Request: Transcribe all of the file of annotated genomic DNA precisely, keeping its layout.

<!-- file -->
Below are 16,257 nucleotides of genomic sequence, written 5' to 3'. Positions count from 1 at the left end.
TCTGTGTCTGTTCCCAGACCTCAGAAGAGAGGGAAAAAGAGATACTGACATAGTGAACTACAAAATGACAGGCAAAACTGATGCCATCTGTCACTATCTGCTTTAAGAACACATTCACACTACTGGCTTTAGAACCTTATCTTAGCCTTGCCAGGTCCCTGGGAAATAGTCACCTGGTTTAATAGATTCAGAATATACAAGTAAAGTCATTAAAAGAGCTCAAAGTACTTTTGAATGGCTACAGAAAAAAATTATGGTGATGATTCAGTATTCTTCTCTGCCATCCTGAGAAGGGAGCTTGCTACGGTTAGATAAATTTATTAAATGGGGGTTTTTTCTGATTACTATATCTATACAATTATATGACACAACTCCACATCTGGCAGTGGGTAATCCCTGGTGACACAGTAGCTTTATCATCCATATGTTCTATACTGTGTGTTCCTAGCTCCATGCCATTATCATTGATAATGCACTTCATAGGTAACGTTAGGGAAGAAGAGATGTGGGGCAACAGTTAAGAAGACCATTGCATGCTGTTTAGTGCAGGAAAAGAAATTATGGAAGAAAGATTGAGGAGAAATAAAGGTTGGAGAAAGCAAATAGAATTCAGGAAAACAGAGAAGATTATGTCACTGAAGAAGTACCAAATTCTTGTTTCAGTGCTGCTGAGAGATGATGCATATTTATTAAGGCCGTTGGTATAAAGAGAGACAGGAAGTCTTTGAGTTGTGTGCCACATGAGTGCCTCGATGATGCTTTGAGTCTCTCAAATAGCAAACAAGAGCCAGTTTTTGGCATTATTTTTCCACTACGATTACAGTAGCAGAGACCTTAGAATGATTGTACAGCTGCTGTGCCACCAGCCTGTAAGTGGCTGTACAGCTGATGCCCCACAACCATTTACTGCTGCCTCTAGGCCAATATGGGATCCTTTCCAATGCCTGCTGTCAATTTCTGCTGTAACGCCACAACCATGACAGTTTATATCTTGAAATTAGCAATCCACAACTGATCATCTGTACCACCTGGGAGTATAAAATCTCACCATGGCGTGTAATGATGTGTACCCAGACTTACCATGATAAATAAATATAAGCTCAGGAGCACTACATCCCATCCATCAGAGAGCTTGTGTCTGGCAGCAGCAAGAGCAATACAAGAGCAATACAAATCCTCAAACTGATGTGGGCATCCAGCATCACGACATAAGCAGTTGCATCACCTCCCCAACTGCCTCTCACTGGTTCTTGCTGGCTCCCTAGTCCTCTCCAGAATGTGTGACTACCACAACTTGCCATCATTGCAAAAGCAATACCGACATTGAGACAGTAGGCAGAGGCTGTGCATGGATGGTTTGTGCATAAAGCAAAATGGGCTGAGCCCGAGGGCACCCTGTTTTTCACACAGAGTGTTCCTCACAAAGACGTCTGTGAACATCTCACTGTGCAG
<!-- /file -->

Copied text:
Below are 16,257 nucleotides of genomic sequence, written 5' to 3'. Positions count from 1 at the left end.
TCTGTGTCTGTTCCCAGACCTCAGAAGAGAGGGAAAAAGAGATACTGACATAGTGAACTACAAAATGACAGGCAAAACTGATGCCATCTGTCACTATCTGCTTTAAGAACACATTCACACTACTGGCTTTAGAACCTTATCTTAGCCTTGCCAGGTCCCTGGGAAATAGTCACCTGGTTTAATAGATTCAGAATATACAAGTAAAGTCATTAAAAGAGCTCAAAGTACTTTTGAATGGCTACAGAAAAAAATTATGGTGATGATTCAGTATTCTTCTCTGCCATCCTGAGAAGGGAGCTTGCTACGGTTAGATAAATTTATTAAATGGGGGTTTTTTCTGATTACTATATCTATACAATTATATGACACAACTCCACATCTGGCAGTGGGTAATCCCTGGTGACACAGTAGCTTTATCATCCATATGTTCTATACTGTGTGTTCCTAGCTCCATGCCATTATCATTGATAATGCACTTCATAGGTAACGTTAGGGAAGAAGAGATGTGGGGCAACAGTTAAGAAGACCATTGCATGCTGTTTAGTGCAGGAAAAGAAATTATGGAAGAAAGATTGAGGAGAAATAAAGGTTGGAGAAAGCAAATAGAATTCAGGAAAACAGAGAAGATTATGTCACTGAAGAAGTACCAAATTCTTGTTTCAGTGCTGCTGAGAGATGATGCATATTTATTAAGGCCGTTGGTATAAAGAGAGACAGGAAGTCTTTGAGTTGTGTGCCACATGAGTGCCTCGATGATGCTTTGAGTCTCTCAAATAGCAAACAAGAGCCAGTTTTTGGCATTATTTTTCCACTACGATTACAGTAGCAGAGACCTTAGAATGATTGTACAGCTGCTGTGCCACCAGCCTGTAAGTGGCTGTACAGCTGATGCCCCACAACCATTTACTGCTGCCTCTAGGCCAATATGGGATCCTTTCCAATGCCTGCTGTCAATTTCTGCTGTAACGCCACAACCATGACAGTTTATATCTTGAAATTAGCAATCCACAACTGATCATCTGTACCACCTGGGAGTATAAAATCTCACCATGGCGTGTAATGATGTGTACCCAGACTTACCATGATAAATAAATATAAGCTCAGGAGCACTACATCCCATCCATCAGAGAGCTTGTGTCTGGCAGCAGCAAGAGCAATACAAGAGCAATACAAATCCTCAAACTGATGTGGGCATCCAGCATCACGACATAAGCAGTTGCATCACCTCCCCAACTGCCTCTCACTGGTTCTTGCTGGCTCCCTAGTCCTCTCCAGAATGTGTGACTACCACAACTTGCCATCATTGCAAAAGCAATACCGACATTGAGACAGTAGGCAGAGGCTGTGCATGGATGGTTTGTGCATAAAGCAAAATGGGCTGAGCCCGAGGGCACCCTGTTTTTCACACAGAGTGTTCCTCACAAAGACGTCTGTGAACATCTCACTGTGCAG